In addition, the omniscient point of view created distance between me as a reader and the story, so that I could never feel immersed in it; I was being told the story rather than experiencing it with the characters.

The lack of any faults among the characters also made them unrelatable. Every one of them was beautiful, smart, brave, patient, selfless—none of them ever fought or even complained. No one is that perfect, especially in such trying times.

The story tries to be told in present tense, but there is so much remembering and backstory that there is just as much past tense, and the switch was jarring at times. And there were several instances of anachronism.

I give it three stars.

How Urban Legends Are Born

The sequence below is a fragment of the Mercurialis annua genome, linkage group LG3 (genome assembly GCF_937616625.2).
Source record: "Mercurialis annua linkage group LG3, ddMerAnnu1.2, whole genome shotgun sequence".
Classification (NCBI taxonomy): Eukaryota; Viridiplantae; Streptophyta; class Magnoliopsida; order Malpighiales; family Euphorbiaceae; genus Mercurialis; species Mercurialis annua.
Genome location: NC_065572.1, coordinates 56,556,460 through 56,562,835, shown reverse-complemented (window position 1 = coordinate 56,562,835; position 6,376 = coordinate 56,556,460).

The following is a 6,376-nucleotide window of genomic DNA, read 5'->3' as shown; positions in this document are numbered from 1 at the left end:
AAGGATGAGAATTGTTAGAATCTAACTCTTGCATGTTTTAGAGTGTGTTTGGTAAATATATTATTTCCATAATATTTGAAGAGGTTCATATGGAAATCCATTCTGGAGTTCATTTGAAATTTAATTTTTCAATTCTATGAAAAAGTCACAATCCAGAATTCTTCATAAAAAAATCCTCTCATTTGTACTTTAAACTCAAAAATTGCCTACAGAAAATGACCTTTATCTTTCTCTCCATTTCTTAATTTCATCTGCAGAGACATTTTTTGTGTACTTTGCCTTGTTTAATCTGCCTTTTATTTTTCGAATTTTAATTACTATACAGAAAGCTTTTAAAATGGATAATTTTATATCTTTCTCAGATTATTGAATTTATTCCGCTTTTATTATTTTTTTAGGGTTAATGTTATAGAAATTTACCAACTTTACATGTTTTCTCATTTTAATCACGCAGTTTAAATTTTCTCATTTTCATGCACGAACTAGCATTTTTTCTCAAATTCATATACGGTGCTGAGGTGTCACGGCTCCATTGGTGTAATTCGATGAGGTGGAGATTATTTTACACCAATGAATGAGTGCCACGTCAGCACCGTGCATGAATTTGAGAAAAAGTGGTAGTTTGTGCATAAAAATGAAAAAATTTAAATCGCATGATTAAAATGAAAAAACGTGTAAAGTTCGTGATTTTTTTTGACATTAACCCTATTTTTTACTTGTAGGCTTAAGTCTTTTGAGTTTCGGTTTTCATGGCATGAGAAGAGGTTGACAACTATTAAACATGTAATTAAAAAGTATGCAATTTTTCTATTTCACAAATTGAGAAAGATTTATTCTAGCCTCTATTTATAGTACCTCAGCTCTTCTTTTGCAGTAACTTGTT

I love research, and I love holidays. So it should come as no surprise that researching holiday history and traditions is a special hobby of mine. Sometimes, this leads to bunny trials that go so far, it becomes impossible to trace the ending back to the beginning. That’s the case in a recent discovery: how did I get from old Christmas traditions to witch’s ladders? However it happened, I discovered along the way how urban legends are born.

Almost all information these days says witch’s ladders are an old, traditional, homemade cord spell. Legend has it that witches would knot a string (or rope, hair, etc.) with feathers while cursing someone, then hide the string. The only way for the victim to escape the curse was to find the string and untie every knot.

Deeper research reveals another story.

“In the town of Wellington, in Somersetshire, [stood a] building of considerable antiquity…Some eight or nine years ago [1878] it was discovered that this building was in so unsafe a condition that its instant demolition was become a necessity…In pulling down the upper storey [sic] there was found in a space which separated the roof from the upper room, and to which there was no means of access from below—First: six brooms. Second: an old arm-chair. Third: a rope with feathers woven into it.”